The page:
Setting the stage for gaining cooperation from Mongolia over the abduction issue with North Korea through deepened economic ties, Japan has agreed in principle on a bilateral free trade deal.
“We will aim for an early signing and implementation of the pact,” Prime Minister Shinzo Abe told reporters July 22 after summit talks in Tokyo with visiting Mongolian President Tsakhiagiin Elbegdorj.
Mongolia has diplomatic relations with North Korea, whereas Japan does not.
Under the planned Economic Partnership Agreement, Mongolia will immediately eliminate its 5 percent tariff on cars that were manufactured within the last three years.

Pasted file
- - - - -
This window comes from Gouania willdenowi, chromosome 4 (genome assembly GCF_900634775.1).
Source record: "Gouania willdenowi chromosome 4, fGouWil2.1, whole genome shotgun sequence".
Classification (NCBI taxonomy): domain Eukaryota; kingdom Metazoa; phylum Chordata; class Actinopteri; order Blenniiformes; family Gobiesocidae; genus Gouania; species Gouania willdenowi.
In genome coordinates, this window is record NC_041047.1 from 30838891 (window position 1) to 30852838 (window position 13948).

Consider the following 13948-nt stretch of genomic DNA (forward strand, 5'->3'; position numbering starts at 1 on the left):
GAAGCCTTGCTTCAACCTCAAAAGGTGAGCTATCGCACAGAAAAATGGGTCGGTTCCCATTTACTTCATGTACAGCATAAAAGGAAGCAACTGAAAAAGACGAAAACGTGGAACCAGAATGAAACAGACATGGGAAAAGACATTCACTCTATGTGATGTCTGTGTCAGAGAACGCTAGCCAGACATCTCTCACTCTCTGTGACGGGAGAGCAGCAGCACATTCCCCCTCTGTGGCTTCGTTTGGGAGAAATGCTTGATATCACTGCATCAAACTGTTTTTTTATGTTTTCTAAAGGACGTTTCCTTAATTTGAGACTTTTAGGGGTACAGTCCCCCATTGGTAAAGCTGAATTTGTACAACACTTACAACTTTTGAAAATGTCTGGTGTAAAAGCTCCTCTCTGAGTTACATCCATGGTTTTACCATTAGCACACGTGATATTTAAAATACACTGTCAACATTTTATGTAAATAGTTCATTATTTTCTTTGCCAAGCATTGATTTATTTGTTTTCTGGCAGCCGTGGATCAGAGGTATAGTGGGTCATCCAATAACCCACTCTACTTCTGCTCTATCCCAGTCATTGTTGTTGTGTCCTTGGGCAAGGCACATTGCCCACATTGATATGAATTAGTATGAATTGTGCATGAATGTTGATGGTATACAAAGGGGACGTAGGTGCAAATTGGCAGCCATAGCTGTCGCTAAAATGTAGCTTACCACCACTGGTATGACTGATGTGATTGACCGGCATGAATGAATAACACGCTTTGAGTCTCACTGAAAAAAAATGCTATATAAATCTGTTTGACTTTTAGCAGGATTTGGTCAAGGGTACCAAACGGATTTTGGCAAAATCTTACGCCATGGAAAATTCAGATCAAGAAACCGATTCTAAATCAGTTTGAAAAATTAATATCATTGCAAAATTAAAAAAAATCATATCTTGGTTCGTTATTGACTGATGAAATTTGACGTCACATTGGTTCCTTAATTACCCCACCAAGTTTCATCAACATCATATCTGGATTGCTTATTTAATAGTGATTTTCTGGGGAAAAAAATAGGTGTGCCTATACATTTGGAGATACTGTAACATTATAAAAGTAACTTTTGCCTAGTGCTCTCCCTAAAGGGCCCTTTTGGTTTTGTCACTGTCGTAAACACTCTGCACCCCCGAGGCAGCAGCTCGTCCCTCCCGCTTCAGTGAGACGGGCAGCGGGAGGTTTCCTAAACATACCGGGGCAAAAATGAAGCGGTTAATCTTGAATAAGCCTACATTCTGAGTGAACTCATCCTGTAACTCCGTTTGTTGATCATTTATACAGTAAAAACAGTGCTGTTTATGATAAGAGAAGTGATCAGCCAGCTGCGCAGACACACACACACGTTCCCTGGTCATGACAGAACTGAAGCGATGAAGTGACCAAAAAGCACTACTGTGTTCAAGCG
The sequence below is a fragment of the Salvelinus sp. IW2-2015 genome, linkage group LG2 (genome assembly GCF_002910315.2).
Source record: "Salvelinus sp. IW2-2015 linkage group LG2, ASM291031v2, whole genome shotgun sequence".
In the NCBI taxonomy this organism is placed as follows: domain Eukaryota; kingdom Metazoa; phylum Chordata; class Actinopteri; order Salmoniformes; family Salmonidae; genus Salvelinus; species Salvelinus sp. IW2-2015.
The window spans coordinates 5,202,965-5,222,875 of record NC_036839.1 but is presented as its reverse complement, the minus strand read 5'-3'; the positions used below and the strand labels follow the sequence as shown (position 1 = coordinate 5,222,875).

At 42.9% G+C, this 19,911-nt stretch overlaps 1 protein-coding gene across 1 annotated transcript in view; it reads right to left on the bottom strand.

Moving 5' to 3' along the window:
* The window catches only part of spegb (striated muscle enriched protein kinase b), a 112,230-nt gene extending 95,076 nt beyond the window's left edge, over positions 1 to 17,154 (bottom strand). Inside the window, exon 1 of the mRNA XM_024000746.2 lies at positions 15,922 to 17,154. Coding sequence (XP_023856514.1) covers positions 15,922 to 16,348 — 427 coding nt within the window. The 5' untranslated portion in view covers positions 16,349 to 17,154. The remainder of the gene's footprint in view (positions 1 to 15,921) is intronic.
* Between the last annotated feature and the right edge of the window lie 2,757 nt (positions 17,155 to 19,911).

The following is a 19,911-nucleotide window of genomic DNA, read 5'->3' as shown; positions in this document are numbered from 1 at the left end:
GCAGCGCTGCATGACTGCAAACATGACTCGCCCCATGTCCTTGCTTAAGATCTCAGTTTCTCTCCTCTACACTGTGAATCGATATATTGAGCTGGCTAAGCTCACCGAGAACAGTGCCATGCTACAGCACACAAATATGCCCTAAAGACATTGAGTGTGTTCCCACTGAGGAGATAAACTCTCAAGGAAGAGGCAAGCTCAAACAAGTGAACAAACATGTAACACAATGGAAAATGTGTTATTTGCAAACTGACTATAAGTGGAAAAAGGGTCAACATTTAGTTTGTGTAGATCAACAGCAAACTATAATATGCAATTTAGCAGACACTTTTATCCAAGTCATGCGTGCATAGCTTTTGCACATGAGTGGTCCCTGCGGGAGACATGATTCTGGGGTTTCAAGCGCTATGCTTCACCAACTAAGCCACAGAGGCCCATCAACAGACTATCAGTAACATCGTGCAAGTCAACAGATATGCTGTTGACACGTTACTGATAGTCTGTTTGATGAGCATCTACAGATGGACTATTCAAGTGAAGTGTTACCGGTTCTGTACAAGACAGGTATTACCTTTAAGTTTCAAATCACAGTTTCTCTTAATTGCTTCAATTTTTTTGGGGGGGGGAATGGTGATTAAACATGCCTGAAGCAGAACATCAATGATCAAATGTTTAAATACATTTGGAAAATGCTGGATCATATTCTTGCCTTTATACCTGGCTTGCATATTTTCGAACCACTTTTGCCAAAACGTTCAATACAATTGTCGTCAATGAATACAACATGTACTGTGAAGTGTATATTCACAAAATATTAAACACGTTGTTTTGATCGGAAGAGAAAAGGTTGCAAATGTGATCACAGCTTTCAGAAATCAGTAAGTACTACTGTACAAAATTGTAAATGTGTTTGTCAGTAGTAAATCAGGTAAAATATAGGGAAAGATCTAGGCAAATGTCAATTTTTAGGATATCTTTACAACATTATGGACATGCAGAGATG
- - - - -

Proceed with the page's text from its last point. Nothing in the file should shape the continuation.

The tariff on used vehicles manufactured more than three to 10 years ago will be lowered gradually and removed 10 years after the pact's implementation. However, the tariff on cars manufactured over 10 years ago will remain the same.
Japanese exports to Mongolia in 2012 totaled 39.9 billion yen ($393 million). Automobiles, mainly used cars, accounted for 66 percent of the total.
In addition to strengthening trade, Japan hopes the pact will help Mongolia become familiar with its revised national security policy.
Abe said at the news conference that he “gained the understanding from the Mongolian president” of the July 1 Cabinet approval to allow Japan to exercise the right to collective self-defense.
By GO KOBAYASHI/ Staff Writer